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Treatment of BPH – Aquablation therapy

Overview by Mr Neil Barber Consultant Urologist Frimley Health NHS Foundation Trust
Neil Barber 2
Aquablation probe in situ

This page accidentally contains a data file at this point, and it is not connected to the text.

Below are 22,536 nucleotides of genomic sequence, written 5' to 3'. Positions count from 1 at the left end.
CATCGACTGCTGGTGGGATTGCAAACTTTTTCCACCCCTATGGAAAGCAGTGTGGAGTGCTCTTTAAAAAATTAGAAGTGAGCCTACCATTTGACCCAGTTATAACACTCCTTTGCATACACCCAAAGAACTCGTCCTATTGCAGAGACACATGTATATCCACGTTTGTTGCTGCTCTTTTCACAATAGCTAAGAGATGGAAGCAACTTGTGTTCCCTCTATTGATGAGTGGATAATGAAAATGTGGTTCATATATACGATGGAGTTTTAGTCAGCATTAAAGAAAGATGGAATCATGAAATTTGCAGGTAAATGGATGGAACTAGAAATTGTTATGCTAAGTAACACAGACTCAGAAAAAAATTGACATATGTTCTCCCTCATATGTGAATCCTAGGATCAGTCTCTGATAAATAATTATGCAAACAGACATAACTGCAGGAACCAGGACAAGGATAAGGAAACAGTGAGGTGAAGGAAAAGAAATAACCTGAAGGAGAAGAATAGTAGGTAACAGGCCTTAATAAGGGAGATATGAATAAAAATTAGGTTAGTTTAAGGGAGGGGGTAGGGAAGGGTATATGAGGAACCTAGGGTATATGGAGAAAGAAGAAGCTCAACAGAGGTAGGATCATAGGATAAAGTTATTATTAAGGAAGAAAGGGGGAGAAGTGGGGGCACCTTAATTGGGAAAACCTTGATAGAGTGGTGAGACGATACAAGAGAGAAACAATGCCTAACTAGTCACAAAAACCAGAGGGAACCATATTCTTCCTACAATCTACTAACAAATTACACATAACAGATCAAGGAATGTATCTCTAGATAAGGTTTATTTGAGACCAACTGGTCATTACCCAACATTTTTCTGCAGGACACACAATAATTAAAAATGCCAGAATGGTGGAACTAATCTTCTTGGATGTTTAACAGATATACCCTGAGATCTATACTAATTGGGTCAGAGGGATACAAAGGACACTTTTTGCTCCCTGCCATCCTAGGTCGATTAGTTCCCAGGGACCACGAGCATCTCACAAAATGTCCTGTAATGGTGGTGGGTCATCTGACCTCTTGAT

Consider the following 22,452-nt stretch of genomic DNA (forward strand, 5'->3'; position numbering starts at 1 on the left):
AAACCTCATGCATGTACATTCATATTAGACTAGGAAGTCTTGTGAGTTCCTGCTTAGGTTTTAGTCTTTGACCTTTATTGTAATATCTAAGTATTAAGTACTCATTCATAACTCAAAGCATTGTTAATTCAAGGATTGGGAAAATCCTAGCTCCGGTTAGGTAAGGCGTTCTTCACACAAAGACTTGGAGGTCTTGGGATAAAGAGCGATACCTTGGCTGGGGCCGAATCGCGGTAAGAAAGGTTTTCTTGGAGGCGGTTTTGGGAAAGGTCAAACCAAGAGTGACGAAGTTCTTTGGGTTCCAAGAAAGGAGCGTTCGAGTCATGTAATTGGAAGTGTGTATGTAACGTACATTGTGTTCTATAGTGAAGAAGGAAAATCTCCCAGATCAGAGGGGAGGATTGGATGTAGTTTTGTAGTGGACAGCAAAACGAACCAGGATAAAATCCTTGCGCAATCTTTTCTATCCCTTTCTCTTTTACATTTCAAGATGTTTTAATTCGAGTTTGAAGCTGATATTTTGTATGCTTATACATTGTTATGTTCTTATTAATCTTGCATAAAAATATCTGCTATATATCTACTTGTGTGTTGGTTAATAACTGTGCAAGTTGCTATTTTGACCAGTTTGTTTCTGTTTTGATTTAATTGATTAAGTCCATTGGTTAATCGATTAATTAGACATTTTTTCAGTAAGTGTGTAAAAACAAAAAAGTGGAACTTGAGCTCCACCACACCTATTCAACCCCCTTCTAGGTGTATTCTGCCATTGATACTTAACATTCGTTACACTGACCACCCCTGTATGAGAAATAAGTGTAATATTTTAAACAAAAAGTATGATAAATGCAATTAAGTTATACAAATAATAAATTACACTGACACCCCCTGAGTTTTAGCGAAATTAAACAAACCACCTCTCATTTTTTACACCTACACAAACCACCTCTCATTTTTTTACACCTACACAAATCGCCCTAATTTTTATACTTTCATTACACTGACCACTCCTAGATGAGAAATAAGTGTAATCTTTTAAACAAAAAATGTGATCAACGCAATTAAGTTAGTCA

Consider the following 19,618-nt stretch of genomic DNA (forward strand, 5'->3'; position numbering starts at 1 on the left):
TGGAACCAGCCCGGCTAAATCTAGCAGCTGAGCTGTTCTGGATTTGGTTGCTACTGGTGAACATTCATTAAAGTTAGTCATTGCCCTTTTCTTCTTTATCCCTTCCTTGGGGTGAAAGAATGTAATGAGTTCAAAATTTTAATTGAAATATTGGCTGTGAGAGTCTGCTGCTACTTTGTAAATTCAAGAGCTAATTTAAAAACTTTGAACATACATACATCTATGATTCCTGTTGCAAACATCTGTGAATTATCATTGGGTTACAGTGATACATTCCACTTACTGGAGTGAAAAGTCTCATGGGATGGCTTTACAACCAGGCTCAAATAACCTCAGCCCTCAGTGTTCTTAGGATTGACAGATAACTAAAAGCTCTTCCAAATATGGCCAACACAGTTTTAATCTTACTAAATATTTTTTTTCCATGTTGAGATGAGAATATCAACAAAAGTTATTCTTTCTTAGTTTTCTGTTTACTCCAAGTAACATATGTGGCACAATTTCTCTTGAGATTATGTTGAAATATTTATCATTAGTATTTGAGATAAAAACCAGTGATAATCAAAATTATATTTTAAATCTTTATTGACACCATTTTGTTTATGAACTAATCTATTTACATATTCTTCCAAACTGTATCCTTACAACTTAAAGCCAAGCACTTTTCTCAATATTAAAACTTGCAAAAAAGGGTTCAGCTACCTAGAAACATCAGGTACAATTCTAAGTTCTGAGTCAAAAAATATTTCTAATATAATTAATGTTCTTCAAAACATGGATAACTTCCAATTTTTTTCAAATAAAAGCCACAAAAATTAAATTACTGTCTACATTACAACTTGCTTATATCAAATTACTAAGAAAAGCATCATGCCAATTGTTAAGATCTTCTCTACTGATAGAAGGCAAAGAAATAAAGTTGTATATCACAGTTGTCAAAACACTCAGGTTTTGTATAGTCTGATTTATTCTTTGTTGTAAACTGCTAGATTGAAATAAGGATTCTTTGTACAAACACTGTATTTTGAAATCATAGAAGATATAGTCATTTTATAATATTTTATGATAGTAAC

Aquablation treatment for enlarged Prostate Aquablation treatment for enlarged Prostate orAquablation therapy of the prostate using the ‘AquaBeam’ Robotic system represents the one of the most significant step changes in prostate surgery since the development of the TURP. It was developed by PROCEPT BioRobotics and uses real-time ultrasound scan images in combination with direct visualization to plan and delivery the treatment required. The system uses a high-velocity sterile saline heat-free waterjet and autonomous robotics, pre-programmed by the Urologist, to remove the prostate tissue and create a TURP or laser like defect through and volume reduction of the prostate. The pre-programming defines the angle of the probe and the depth and duration for firing the water jet. This has been shown in clinical trials to achieve symptom improvement to at least as good a level as TURP (the reference standard). The procedure is usually done with the patient under general or spinal anaesthesia, whilst the treatment time is usually less than 10 minutes, the set up and real time ultrasound guided planning mean that the whole procedure takes about 45 minutes. Once the procedure is complete a 3-way Foley catheter is placed through the penis into the urethra to ‘irrigate’ the bladder. The catheter is typically removed the next day and the patient is discharged from hospital once urine has been passed in an adequate fashion. The advantages of Aquablation therapy are the consistency of treatment delivery, the speed of the procedure almost whatever the size of the prostate, and as it is heat free, the risk of complications from thermal injury and damage. This seems to translate into faster recovery of symptoms and significant reduction in potential negative side effects upon sexual function compared to thermal based treatments. The procedure is very unlikely to result is erectile problems (<1%) and has a low incidence of dry ejaculation (<10%). The disadvantage is that as the procedure does not employ any heat energy to stop bleeding from the prostate, it therefore requires catheterization with bladder irrigation and an overnight stay in hospital. However, most men would expect to go home the following day without a catheter, voiding (bladder emptying) freely. Ongoing changes in related technology are aimed at discharging men home the same day with a catheter to return the next day for removal. Aquablation treatment for enlarged prostate using the ‘AquaBeam’ system is suitable for all patients suffering with symptoms from benign prostate disease (BPH) including men presenting in acute urinary retention and with prostate volumes up to 150ml. It is probably not a good option for men at the moment who take daily blood thinning medication.      
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